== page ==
Analysis Of The Worst-Case Scenarios In An Elite Football Team: Towards A Better Understanding And Application

Novak A.R., Impellizzeri F.M., Trivedi A., Coutts A.J., McCall A.

This study investigated the variability in the worst-case scenario (WCS) and suggested a framework to improve the definition and guide further investigation. Optical tracking data from 26 male players across 38 matches were analyzed to determine the WCS for total distance, high-speed running (>5.5 m/s) and sprinting (>7.0 m/s) using a 3-minute rolling window. Position, total output, previous epoch, match half, time of occurrence, classification of starter vs substitute, and minutes played were modeled as selected contextual factors hypothesized to have associations with the WCS.

Linear mixed effects models were used to account for cross-sectional observations and repeated measures. Unexplained variance remained high (total distance R² = 0.53, high-speed running R² = 0.53, and sprinting R² = 0.40). Intra-individual variability was also high (total distance CV = 4.6–8.2%; high-speed CV = 15.6–37.8%, and Sprinting CV = 21.1–76.4%). The WCS defined as the maximal physical load in a given time-window produces unstable metrics lacking context, with high variability.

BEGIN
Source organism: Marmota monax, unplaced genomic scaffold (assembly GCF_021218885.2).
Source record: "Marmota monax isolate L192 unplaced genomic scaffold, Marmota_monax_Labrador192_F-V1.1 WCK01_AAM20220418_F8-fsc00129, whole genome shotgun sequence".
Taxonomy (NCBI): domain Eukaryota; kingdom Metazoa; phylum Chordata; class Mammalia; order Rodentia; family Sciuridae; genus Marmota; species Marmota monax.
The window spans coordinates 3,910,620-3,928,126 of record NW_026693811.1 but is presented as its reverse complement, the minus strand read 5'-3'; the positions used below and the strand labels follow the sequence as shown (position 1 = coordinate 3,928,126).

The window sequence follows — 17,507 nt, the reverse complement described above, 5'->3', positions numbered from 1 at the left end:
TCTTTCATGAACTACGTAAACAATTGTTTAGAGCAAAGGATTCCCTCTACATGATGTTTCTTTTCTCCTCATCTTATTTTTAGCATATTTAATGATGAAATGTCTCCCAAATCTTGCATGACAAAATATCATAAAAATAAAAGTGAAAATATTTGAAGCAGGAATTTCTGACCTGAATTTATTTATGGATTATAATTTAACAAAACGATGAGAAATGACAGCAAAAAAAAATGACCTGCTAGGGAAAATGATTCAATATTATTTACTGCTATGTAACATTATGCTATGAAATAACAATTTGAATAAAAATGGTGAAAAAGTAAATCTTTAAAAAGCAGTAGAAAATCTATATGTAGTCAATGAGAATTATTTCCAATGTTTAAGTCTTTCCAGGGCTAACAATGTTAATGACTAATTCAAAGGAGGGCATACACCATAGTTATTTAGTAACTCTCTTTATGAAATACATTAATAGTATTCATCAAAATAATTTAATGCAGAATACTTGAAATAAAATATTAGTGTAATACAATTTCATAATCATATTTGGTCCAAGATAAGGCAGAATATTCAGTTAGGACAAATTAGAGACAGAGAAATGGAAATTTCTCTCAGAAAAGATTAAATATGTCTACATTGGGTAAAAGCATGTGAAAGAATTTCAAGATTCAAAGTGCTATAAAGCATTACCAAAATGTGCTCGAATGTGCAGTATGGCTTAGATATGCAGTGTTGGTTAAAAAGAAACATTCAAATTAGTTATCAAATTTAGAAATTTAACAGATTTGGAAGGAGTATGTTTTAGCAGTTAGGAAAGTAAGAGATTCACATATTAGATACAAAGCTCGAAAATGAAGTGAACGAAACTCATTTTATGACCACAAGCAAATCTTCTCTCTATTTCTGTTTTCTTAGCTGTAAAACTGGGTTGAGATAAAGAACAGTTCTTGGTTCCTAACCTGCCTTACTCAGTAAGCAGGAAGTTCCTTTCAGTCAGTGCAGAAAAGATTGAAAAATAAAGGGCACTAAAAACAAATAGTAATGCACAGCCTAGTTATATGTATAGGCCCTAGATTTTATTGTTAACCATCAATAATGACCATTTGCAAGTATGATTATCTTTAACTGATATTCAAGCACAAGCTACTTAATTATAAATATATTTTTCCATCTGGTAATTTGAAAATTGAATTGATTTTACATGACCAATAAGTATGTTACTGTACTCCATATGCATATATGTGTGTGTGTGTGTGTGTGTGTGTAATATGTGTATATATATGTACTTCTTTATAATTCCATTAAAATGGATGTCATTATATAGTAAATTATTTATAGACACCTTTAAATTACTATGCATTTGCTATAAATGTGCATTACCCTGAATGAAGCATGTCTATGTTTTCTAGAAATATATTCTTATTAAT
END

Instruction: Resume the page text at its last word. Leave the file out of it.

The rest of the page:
Furthermore, training drills targeting this metric concurrently across players may not have representative designs and may underprepare athletes for complete match demands and multifaceted WCS scenarios. Using WCS as benchmarks (reproducing similar physical activity for training purposes) is conceptually questionable.

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